This Assyrian Christian minister and pacifist has changed his mind about the war in Iraq, after travelling there. He recounts this strange odyssey. A Good read. (Via InstaPundit)
It being a light newsday, I mention--with regret--that Tacoma, the bottle-nosed dolphin, went AWOL on his first operation to snoop out mines.
There is a report today that two Special Operations soldiers were killed in an ambush near Gereshk, Afghanistan. Gereshk is about 70 miles west of Kandahar, the birthplace of the Taliban.
I think this article from the New York Times is the best reporting I have read on the war. It probably makes the best case for the essential justice of our cause.
This is the talk French Foreign Minister de Villepin gave on March 27th in London. (You can access it in print or on audio.) I only heard part of the speech on a radio newscast and I was impressed with the apparent seriousness of it. It seemed to me that he lays out a strategic design that France should follow in this unipolar (post 9-11)world, and implicitly, what the U.S. should be doing. I mean to study it and reflect on it in the coming weeks (but I dont have time now). But I did want to get it out to you. By the way, I believe it was after this speech, in response to a question, where de Villepin wouldnt answer the question who he prefers should win this war, the coalition or Iraq. That response is not in the written transcript, although it may be on the audio.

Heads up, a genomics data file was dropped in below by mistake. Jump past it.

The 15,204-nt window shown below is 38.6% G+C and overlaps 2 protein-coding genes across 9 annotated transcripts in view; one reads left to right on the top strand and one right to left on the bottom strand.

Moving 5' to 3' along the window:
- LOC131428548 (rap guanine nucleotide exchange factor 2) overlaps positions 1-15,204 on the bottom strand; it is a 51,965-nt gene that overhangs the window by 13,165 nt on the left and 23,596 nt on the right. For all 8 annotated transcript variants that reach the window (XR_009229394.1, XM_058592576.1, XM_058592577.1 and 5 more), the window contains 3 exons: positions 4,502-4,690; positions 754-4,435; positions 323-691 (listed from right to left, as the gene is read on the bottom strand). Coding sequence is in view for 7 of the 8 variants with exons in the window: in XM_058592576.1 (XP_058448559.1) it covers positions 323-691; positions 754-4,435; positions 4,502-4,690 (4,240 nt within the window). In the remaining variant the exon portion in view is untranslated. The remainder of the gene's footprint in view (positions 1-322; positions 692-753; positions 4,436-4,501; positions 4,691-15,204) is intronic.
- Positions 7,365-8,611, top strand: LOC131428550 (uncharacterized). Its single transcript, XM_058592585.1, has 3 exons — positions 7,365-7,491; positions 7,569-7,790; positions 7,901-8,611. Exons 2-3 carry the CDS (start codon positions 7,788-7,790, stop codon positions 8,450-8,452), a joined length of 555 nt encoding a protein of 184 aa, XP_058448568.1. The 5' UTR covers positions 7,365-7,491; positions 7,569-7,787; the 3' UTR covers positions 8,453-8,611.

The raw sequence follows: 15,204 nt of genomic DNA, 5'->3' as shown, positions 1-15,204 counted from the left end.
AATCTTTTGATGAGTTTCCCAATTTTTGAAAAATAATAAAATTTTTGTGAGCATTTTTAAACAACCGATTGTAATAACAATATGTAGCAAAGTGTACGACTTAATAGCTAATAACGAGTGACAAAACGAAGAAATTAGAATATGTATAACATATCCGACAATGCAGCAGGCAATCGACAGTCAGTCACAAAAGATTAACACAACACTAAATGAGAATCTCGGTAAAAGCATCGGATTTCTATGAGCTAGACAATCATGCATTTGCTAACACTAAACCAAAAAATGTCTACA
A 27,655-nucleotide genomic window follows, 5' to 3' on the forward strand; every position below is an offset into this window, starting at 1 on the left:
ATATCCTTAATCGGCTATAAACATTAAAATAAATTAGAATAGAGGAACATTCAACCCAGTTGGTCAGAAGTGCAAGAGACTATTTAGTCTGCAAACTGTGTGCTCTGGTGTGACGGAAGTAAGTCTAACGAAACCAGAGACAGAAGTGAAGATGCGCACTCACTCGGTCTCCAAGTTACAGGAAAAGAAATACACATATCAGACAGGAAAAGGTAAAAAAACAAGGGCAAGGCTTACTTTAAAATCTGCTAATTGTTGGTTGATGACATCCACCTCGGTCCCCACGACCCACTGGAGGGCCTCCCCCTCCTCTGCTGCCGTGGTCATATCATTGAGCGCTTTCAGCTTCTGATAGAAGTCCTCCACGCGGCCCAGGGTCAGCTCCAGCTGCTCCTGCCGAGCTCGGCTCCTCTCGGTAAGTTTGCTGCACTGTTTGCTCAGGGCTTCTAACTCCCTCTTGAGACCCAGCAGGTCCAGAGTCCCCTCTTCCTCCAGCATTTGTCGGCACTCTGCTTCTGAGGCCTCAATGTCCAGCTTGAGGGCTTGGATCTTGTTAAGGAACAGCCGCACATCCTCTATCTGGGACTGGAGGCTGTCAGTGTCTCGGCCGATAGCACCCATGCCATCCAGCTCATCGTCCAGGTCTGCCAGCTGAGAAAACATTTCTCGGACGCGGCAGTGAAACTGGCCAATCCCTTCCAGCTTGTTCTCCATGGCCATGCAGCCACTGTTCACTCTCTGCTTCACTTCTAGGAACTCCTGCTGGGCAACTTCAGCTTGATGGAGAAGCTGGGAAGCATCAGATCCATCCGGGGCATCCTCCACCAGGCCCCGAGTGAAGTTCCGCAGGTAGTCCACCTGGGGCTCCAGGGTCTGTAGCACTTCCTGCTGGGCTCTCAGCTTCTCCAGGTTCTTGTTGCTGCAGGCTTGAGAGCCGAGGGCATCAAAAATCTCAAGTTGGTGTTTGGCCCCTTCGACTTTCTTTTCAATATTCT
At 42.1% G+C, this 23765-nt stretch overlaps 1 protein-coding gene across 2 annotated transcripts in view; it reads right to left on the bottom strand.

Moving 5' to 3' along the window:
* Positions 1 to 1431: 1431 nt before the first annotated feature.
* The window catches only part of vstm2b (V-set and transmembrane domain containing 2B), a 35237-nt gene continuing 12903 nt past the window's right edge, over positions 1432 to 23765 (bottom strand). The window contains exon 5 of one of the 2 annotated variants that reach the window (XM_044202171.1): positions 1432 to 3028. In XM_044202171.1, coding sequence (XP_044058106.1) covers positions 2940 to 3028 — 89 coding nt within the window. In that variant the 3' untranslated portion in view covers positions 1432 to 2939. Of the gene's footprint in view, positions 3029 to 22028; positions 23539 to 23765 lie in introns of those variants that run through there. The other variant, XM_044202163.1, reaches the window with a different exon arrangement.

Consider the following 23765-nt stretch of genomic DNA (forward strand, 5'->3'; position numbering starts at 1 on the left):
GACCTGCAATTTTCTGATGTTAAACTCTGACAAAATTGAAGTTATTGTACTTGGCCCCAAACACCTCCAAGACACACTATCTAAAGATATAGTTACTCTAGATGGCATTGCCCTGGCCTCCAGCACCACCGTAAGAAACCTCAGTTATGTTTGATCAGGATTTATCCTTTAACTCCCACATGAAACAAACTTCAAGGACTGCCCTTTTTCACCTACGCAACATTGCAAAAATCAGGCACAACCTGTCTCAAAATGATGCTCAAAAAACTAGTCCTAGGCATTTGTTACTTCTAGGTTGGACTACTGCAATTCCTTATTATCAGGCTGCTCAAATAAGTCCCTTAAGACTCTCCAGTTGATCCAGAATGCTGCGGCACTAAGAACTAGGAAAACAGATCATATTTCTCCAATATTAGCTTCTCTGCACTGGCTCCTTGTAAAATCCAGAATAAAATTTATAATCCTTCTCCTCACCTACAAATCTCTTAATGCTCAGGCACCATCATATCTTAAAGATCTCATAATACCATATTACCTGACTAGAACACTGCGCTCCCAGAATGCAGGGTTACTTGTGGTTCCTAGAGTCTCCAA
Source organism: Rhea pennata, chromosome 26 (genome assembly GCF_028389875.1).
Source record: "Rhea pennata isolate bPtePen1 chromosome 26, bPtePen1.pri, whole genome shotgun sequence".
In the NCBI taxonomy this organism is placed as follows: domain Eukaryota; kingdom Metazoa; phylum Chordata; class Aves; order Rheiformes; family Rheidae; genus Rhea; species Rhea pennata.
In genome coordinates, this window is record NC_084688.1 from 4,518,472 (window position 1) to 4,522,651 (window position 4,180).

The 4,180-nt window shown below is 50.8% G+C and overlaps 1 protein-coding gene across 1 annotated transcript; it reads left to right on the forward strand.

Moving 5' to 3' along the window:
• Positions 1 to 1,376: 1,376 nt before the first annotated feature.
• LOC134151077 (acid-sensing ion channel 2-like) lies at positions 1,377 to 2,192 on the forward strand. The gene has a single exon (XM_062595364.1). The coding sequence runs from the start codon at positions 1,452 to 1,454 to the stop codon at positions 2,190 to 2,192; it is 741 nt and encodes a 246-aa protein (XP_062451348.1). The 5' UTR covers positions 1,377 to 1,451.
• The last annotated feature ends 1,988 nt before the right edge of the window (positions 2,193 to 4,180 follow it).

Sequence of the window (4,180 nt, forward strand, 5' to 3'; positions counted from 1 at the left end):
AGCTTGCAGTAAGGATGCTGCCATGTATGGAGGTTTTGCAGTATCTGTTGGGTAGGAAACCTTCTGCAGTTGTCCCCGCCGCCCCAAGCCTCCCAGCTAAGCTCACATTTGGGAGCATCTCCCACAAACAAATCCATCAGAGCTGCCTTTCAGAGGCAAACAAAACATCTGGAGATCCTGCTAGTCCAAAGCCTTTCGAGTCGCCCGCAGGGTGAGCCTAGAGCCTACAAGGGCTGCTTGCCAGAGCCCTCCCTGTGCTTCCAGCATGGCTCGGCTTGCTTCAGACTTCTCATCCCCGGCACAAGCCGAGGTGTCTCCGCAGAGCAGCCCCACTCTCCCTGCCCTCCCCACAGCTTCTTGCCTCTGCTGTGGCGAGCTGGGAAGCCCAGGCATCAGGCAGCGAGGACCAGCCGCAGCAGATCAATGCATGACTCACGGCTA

Here is the audio of Victor Davis Hansons talk at the Ashbrook Center at lunch today. He spoke for about forty minutes and then questions for another twenty. Very good.
This is a report of a "sit-in" at Columbia University, and here is what one of them said:
"The only true heroes are those who find ways that help defeat the U.S. military," Nicholas De Genova, assistant professor of anthropology at Columbia University told the audience at Low Library Wednesday night. "I personally would like to see a million Mogadishus." I have no comment.
This blogger seems to have a good detailed map of the war in Iraq, which he seems to update regularly. Of course, I cant vouch for its accuracy, but it seems pretty good to me. He uses standard NATO symbology for all units. He also blogs on more general questions of the war, and asks some interesting questions, e.g., why we have not yet seen a confirmed report of an Iraqi T-72 tank being destroyed.
A long and interesting article by James Kitfield on the logistics of the Iraq War and (in the middle, “Modern Day Blitzkrieg”) on how the plan was put together. He reports that the civilians changed it in important ways.
Michael O’Hanlon has an articlein the New York Times that is a just appreciation of the current situation. It is superior to the one by Hanson that Peter cited below for several reasons. First, it points out that doom and gloom now is in large part the responsibility of people in the administration or associated with it who argued in the past that the war would be a cakewalk. Second, while attacking pundits for inaccuracy and hysteria, Hanson throws around historical analogies that are themselves misleading. Third, O’Hanlon actually knows something about how modern militaries, as opposed to the Athenians, actually fight. In this connection, he has some interesting things to say about how we will fight the battle of Baghdad.